Suakin or Sawakin is a port in north-eastern Sudan, on the west coast of the Red Sea. In 1983 it had a population of 18,030 and the 2009 estimate is 43, 337. It was formerly the region's chief port, but is now secondary to Port Sudan, about 30 miles north. The old city built of coral is in ruins. Ferries run daily from Suakin to Jeddah in Saudi Arabia.
Sawakin is Arabic, meaning "dwellers" or "stillnesses." One legend connects it with the legends about King Solomon and the djinn, suggesting that when he banished them, Suakin was the place they were sent to (making the town's name a fanciful plural for sijn, prison.) The Beja name for Suakin was U Suk, possibly from the Arabic word suq, meaning market. In Beja, the locative case for this is isukib, whence Suakin might have derived.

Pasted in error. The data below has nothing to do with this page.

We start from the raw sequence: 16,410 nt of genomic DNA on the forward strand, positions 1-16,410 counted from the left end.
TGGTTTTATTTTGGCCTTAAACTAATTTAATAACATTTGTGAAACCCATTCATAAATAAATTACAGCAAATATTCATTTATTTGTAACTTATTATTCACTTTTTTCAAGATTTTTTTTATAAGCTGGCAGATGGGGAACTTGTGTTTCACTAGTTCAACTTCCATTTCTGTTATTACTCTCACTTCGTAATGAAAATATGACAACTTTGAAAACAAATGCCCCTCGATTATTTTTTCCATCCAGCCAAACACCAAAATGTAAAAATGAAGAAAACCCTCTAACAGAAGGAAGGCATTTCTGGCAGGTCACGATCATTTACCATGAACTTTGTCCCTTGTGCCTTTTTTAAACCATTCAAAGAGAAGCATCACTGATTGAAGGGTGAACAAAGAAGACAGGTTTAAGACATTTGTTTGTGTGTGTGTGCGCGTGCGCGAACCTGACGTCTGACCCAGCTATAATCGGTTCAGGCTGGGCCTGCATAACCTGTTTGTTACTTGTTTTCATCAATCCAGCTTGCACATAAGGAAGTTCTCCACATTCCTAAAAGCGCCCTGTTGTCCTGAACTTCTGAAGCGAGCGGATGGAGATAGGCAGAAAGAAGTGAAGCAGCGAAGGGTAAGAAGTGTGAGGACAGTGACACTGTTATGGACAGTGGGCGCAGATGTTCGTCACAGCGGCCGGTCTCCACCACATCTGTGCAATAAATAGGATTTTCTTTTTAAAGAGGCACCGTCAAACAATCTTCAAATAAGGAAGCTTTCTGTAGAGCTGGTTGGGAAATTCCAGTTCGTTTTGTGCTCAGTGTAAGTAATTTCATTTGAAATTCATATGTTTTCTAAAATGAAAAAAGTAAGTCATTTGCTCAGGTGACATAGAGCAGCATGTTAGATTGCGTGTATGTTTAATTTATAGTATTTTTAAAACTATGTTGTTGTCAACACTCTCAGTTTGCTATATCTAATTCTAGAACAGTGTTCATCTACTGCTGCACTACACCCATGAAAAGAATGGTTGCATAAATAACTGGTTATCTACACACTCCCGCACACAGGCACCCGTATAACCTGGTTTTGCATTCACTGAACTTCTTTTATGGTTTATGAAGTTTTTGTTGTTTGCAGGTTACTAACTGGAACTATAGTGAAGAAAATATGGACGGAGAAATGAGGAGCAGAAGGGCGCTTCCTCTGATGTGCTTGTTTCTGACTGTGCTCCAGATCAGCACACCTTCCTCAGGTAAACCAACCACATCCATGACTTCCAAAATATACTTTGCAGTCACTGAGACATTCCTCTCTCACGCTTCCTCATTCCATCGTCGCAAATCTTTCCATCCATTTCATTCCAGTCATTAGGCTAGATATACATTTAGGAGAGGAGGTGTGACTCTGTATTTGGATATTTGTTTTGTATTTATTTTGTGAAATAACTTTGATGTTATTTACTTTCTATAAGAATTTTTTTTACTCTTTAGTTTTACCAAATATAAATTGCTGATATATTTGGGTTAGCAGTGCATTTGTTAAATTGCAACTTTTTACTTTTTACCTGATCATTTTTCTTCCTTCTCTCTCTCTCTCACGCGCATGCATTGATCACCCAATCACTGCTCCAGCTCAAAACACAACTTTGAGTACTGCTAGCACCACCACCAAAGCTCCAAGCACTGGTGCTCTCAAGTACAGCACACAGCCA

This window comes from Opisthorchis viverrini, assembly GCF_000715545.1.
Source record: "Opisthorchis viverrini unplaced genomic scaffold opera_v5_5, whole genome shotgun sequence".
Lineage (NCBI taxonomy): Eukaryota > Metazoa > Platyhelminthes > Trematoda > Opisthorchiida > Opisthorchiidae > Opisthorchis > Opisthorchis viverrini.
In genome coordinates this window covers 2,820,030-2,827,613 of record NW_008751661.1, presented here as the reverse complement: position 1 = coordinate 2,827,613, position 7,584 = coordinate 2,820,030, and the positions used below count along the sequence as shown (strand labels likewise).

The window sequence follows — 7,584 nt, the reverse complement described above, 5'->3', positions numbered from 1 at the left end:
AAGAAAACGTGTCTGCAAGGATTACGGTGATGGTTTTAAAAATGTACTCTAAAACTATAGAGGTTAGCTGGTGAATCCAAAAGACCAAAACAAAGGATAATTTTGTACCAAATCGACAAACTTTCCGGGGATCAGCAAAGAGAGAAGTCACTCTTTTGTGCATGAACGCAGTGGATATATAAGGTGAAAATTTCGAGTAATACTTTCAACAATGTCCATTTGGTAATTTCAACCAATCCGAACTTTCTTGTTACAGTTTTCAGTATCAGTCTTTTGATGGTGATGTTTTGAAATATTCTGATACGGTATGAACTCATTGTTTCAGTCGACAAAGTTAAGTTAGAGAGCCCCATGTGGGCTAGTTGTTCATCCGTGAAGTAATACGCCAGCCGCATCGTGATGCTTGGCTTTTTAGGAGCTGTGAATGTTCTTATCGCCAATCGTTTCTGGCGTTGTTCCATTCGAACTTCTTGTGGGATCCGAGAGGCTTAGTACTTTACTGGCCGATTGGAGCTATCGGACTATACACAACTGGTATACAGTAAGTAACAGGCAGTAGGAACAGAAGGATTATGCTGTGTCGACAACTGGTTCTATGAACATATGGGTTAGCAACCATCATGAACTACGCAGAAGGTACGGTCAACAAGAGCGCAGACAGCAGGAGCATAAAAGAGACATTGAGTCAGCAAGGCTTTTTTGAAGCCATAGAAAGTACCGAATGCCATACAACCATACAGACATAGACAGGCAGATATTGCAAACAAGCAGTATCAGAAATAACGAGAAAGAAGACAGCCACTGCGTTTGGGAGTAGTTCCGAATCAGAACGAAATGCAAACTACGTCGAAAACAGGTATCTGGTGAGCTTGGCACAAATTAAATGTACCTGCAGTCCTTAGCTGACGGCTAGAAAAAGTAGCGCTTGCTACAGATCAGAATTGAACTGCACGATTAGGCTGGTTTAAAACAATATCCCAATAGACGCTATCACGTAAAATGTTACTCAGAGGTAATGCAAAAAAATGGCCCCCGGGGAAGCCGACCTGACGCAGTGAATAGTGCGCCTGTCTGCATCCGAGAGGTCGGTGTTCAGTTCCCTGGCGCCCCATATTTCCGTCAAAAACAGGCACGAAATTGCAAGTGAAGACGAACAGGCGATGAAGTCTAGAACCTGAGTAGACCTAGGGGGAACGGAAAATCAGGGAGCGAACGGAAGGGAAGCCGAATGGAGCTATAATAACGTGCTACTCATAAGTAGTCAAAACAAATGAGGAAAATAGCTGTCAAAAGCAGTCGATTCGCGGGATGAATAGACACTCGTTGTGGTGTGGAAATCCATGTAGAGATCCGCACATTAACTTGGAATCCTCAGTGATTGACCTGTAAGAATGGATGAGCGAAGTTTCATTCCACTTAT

Suakin was likely Ptolemy's Port of Good Hope, Limen Evangelis, which is similarly described as lying on a circular island at the end of a long inlet. Under the Ptolemies and Romans, though, the Red Sea's major port was Berenice to the north. The growth of the Muslim caliphate then shifted trade first to the Hijaz and then the Persian Gulf.